Film Review: The Right Kind of WrongOverreliance on cheeky hijinks suggests desperation more than inspiration.
When it comes to screwball comedy, dozens of classic films have set the bar so high that newcomers by necessity must innovate to even compete. Intermittently cringe-worthy rom-com The Right Kind of Wrong gamely accepts the challenge, but overcompensates with left-field humor that repeatedly misconnects. The Canadian-pedigreed production may find broadest acceptance on less discriminating digital platforms, where it debuted prior to limited theatrical release.
Leo Palamino (Ryan Kwanten) is a struggling mid-30s writer living in a scenic mountain town, with one failed novel to his credit and no ideas for a second. Now a professional dishwasher at an Indian restaurant, he’s earned the utter derision of his self-entitled wife Julie (Kristen Hager), who’s so fed up with his imputed slights and shortcomings that she’s created the imaginatively titled blog “Why You Suck” to elaborate at length on his failures, just prior to walking out on their marriage.
That humiliation is bad enough, but when Julie ascends to Internet rock stardom after her blog takes off and becomes a pop-culture phenomenon, its popularity makes Leo the subject of frequent public ridicule and he just about scrapes bottom. He’s eventually revived by a chance encounter with Colette (Sara Canning), a local tour guide en route to her wedding to dream-guy Danny (Ryan McPartlin), an insufferable, über-preppy lawyer with all the estimable attributes that appear to be lacking in Leo’s personality. Utterly and inexplicably smitten—and undaunted by the minor technicality of her marriage—Leo resolves to pursue Colette, despite her bewilderment and then outright rejection of his unsubtle advances.
Beginning with crashing her wedding reception in the company of Colette’s estranged mother Tess (Catherine O’Hara), Leo proceeds to outright stalk his imagined paramour around town, showing up at inopportune moments and inappropriate places. Danny and his country-club buddies make various threats and attempt a few shakedowns to throw off Leo’s pursuit, but he’s determined to demonstrate to Colette that she’s made the wrong choice of mate and that he’s the ideal rebound candidate, aided by his conflicted but devoted book publisher (Will Sasso) and Colette’s feisty mom.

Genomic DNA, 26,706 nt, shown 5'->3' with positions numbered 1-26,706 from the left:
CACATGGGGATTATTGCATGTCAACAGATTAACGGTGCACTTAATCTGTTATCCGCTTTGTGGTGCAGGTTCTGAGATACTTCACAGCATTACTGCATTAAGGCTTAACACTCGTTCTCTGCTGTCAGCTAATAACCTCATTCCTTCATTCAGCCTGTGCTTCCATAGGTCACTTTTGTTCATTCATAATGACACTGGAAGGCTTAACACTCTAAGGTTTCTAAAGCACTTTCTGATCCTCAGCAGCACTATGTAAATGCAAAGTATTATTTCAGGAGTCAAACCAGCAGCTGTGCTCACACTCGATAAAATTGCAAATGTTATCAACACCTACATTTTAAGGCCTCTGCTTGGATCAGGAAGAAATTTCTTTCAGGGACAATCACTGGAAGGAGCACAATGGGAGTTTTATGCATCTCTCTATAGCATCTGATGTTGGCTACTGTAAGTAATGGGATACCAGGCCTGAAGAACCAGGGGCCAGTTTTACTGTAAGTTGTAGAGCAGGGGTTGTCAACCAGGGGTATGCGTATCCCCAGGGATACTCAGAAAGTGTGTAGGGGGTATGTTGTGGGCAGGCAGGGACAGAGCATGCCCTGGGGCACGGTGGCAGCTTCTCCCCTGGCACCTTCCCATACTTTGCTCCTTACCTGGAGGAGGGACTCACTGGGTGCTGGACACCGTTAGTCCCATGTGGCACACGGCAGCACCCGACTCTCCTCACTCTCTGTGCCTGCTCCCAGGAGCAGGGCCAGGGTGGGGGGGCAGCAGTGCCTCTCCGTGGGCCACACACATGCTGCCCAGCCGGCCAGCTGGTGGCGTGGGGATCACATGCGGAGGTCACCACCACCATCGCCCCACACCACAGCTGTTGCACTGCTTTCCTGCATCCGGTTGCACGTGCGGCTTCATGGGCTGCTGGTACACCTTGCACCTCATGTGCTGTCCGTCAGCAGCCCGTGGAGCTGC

Bringing considerable feature and TV experience to bear on what’s essentially a small-scale indie production, director Jeremiah Chechik understandably achieves scant progress sorting out Megan Martin’s astoundingly mangled script, adapted from Tim Sandlin’s awkwardly titled novel Sex & Sunsets. Rife with rom-com clichés and jaw-droppingly idiotic situations, the story is so off-putting that its irrationality becomes almost secondary to its pointless attempts to prove that opposites really do attract—when they’re actually not as divergent as they first appear.
Attempts to enliven the plot with a couple of amusing, street-talking neighbor kids and a mysterious CGI “ghost bear” that’s intended to embody Leo’s indefatigably determined whimsy are only occasionally effective. Rationality rarely intervenes, however, perhaps because restraining orders on stalkers are hard to come by in Canada, even if your husband is an attorney.
Kwanten shambles through the production by proffering rumpled good looks and sheepish humor in place of a persuasive performance, infrequently clicking with Canning, whose initially acerbic turn repeatedly flips by 180 degrees in the late going. Chechik’s relentlessly cheery directorial style offers slim opportunity for contrast, however, essaying an almost cartoonish outlook that rarely abandons a distracting air of artificiality.
A final fateful misstep involves unintentionally titling the film in a manner that leaves it wide open for ridicule—a miscalculation that's presumably the wrong kind of wrong.